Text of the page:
Methamphetamine use, which was on the decline until recently, appears to be increasing due to Mexican drug cartels and small U.S. drug producers, the Evansville Courier and Press reports.
“Methamphetamine is unique from other illicit drugs of abuse because production of the drug requires no specialized skill or training, and its recipes are readily available on the Internet,” Joseph T. Rannazzisi, Deputy Assistant Administrator in the Drug Enforcement Administration’s (DEA) Office of Diversion Control, told the newspaper. “The precursor chemicals associated with this drug have also been historically easy to obtain and inexpensive to purchase. These factors have contributed to methamphetamine’s rapid sweep across our nation.”
A report by the National Drug Intelligence Center released last August, “National Drug Threat Assessment 2011,” stated methamphetamine use was increasing, especially among the young. The report attributed the rise to Mexican drug cartels that control smuggling routes across the Southwestern border, which can produce, transport and distribute the drug. Most of the meth smuggling occurs across the border in Southern California, the report noted.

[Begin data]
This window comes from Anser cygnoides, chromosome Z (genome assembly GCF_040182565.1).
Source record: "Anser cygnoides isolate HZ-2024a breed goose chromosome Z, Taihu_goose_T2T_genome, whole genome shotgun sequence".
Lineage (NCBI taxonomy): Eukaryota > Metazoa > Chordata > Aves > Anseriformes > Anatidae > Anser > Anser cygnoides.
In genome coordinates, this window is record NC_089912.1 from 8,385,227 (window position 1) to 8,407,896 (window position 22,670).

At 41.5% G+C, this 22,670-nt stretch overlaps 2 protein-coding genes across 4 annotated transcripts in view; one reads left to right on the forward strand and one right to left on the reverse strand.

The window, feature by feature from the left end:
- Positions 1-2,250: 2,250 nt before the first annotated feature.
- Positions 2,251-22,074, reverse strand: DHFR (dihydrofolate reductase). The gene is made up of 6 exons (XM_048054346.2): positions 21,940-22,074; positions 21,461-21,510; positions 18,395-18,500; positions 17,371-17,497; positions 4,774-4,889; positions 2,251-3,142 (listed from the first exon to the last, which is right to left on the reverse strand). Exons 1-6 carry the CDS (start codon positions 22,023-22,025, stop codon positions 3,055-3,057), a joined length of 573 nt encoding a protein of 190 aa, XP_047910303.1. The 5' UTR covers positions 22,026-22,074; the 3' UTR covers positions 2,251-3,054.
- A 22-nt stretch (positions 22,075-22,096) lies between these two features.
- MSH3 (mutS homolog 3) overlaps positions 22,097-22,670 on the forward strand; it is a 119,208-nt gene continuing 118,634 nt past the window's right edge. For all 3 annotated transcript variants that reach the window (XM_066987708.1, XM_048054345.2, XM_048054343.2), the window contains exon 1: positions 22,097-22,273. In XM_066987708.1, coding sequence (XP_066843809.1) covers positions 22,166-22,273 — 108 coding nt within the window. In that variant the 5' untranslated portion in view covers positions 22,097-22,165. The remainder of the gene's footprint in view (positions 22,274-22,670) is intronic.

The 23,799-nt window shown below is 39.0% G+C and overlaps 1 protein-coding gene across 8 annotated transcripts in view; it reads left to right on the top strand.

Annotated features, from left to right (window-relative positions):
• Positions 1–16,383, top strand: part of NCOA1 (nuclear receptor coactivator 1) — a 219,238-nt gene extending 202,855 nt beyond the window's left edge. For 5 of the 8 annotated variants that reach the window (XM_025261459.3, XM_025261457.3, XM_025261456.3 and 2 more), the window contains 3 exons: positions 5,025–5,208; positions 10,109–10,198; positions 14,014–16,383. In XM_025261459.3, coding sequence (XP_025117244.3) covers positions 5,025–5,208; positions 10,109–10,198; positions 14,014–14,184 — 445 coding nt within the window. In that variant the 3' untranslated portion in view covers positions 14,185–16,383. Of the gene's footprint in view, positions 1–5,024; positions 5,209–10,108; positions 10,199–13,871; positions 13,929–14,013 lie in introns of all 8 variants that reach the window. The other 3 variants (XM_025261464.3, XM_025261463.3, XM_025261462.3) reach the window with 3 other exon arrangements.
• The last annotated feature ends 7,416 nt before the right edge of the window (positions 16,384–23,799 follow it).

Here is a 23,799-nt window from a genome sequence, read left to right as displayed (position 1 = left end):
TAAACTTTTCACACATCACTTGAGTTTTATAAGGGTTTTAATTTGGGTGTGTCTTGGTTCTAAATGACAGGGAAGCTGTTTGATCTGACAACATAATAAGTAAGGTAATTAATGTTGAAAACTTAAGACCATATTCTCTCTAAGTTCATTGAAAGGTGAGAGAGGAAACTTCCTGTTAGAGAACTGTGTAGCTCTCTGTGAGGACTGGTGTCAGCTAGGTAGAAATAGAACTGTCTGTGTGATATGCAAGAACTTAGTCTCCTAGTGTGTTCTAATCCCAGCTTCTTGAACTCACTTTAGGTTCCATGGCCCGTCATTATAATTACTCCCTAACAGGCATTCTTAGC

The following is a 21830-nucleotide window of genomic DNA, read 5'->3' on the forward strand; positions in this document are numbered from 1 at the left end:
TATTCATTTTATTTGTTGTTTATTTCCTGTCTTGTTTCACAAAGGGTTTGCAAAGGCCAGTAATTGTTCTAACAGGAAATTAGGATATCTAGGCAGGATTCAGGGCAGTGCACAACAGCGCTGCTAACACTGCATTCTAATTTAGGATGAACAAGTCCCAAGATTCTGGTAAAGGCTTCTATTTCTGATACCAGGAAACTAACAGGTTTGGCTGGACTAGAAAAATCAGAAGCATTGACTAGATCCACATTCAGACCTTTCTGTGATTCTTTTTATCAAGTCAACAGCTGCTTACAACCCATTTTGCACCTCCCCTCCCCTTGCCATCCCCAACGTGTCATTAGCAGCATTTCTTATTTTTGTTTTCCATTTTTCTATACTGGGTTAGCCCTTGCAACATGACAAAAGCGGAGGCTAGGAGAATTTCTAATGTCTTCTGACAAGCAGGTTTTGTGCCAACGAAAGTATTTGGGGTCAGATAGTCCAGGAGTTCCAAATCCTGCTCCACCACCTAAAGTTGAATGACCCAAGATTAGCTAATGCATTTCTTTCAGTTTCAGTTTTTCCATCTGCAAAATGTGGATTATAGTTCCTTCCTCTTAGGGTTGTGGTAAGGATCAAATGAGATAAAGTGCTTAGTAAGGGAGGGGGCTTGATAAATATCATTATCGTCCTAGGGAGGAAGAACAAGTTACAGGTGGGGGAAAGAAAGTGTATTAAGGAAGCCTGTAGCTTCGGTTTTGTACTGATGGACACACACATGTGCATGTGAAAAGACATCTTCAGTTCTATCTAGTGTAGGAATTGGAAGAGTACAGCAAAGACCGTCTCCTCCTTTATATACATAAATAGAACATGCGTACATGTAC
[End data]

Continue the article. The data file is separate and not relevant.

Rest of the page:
Two-thirds of the nation’s meth supply is produced in large labs in Mexico and Southern California, and trafficked throughout the country. The rest is manufactured in small meth labs found in locations such as basements, kitchens, garages, bedrooms, car trunks, and vacant buildings.
Rannazzisi said the DEA supports local laws requiring a prescription for over-the-counter cold medications that contain pseudoephedrine, a key ingredient of meth. “At the federal level, DEA is committed to exploring all options, including legislative changes to place pseudoephedrine, ephedrine and their analogues in Schedule V, as prescription-only substances,” he added.
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